Background: Prior research suggests that those experiencing adverse childhood experiences (ACEs) may be higher utilizers of the healthcare system. The frequency and financial impact of kept, cancelled and no-showed visits is largely unknown. Objective: To examine the impact of adverse childhood experiences (ACEs) on healthcare utilization in a sample of US adults. Participants and Setting: Two thousand thirty-eight adult patients who completed an ACE screening within the behavioral health department of a medium sized, Midwestern healthcare system during 2015–2017 were included. Methods: Data was extracted retrospectively from 1-year post ACE screen. Results: Individuals with high ACEs (4+) made more but kept fewer appointments than those with no or moderate (1–3) ACEs (p < 0.0001). Individuals with high ACES had more late-cancelled and no-showed appointments compared to those with no ACEs (p's < .0001). Relationships were significant even after controlling for age, gender, and insurance type. Those with high ACEs had the greatest impact on potential lost revenue given that they late-cancelled and no-showed more appointments. Those with high ACEs also had more medical comorbidities, medications, and needed care coordinator than those with moderate or no ACEs (p's < .05) Conclusions: Results from this study should be used to inform providers and health care systems on the effects of adversity on patterns of utilization of health care and encourage innovative strategies to better address the needs of these patients.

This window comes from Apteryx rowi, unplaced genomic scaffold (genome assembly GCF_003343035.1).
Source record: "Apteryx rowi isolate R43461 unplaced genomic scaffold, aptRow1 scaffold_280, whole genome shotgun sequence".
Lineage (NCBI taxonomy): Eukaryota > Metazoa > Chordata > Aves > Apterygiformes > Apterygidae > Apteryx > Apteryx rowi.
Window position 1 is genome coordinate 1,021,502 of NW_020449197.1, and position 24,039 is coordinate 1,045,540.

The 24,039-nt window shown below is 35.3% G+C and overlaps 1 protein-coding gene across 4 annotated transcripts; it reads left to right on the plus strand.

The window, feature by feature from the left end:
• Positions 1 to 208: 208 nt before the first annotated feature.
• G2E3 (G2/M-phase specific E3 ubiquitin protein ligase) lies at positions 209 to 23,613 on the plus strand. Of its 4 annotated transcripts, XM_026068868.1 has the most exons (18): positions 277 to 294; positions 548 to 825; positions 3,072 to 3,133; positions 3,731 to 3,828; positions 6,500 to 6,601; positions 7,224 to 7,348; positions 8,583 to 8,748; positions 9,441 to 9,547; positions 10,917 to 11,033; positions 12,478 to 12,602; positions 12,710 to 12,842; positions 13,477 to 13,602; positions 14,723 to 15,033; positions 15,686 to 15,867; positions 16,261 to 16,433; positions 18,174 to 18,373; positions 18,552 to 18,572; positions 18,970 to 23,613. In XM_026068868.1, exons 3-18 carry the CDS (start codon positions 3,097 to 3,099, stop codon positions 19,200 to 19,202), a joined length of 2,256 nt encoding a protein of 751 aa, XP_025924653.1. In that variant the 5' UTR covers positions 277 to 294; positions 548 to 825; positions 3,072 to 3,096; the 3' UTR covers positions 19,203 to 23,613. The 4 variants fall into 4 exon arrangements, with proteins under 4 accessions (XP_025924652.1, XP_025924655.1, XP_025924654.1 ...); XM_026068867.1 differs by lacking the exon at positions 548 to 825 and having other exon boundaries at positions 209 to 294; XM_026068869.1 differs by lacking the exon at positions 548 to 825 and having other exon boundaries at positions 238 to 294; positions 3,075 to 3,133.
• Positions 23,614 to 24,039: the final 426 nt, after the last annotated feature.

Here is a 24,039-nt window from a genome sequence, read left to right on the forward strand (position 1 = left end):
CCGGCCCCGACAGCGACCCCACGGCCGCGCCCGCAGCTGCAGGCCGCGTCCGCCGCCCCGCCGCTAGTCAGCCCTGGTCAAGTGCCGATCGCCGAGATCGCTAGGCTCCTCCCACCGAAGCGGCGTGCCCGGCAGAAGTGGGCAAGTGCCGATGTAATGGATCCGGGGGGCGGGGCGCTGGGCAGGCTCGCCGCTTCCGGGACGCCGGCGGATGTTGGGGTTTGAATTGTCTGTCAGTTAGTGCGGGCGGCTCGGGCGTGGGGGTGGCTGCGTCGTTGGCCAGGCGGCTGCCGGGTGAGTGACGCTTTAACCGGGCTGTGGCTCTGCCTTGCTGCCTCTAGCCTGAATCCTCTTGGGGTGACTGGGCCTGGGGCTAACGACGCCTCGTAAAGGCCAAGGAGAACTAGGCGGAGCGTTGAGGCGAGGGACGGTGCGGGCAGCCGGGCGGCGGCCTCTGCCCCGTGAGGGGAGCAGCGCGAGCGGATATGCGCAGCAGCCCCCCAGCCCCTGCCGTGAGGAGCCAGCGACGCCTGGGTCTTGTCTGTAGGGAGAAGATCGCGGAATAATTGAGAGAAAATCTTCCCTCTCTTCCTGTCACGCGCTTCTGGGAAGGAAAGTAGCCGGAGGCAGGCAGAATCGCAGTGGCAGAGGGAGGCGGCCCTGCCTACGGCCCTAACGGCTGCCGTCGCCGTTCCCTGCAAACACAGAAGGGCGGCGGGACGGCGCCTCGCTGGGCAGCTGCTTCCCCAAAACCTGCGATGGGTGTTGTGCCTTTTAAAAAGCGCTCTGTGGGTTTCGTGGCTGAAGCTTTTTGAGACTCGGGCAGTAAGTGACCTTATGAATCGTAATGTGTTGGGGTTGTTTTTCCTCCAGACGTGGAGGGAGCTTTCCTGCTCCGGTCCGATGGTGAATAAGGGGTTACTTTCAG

|Journal||Child Abuse and Neglect|
|State||Accepted/In press - Apr 2019|